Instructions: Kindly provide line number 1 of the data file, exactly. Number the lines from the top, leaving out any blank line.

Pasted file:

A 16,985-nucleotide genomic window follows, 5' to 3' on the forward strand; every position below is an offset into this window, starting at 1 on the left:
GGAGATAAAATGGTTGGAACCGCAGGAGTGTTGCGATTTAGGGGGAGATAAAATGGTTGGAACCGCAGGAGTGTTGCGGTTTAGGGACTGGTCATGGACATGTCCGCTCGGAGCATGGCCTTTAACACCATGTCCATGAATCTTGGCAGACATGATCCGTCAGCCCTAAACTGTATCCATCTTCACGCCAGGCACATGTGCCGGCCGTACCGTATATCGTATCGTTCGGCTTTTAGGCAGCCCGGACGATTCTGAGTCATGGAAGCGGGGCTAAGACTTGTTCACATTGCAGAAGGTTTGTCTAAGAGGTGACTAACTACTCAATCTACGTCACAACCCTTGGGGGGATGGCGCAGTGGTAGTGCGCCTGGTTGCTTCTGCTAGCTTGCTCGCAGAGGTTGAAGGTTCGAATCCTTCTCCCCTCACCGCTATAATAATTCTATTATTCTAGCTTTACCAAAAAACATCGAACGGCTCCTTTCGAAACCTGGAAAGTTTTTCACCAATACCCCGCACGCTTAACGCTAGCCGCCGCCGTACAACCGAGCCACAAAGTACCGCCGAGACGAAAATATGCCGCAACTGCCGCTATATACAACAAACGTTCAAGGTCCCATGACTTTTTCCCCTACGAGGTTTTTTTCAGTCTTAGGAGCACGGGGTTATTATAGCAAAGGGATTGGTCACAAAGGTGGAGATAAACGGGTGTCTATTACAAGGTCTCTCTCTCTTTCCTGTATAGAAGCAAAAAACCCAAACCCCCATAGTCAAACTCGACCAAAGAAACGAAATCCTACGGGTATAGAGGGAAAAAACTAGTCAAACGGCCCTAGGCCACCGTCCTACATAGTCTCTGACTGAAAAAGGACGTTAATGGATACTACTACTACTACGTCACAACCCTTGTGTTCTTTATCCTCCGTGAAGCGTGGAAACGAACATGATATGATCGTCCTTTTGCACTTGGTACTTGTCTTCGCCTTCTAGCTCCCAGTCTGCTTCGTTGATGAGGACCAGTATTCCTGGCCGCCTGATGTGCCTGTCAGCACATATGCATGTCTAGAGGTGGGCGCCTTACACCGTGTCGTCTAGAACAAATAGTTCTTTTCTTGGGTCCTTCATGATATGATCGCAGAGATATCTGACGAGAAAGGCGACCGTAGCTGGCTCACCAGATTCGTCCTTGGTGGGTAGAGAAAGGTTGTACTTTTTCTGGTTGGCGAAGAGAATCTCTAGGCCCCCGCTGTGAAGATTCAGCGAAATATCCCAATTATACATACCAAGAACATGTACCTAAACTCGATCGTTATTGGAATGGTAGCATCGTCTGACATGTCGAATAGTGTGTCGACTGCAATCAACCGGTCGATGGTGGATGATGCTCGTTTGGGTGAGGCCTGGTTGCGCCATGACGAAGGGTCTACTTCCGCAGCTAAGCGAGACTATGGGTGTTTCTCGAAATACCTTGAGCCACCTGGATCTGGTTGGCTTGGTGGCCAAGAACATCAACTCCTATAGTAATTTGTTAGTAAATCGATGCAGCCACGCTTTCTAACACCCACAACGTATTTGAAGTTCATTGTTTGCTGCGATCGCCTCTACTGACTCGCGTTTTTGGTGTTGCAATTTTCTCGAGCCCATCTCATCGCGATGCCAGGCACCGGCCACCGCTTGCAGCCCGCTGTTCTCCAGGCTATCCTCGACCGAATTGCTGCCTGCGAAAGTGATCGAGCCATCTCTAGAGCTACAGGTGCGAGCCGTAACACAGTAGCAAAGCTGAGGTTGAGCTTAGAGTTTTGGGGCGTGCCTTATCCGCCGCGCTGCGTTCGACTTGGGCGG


A 16,985-nucleotide genomic window follows, 5' to 3' on the forward strand; every position below is an offset into this window, starting at 1 on the left: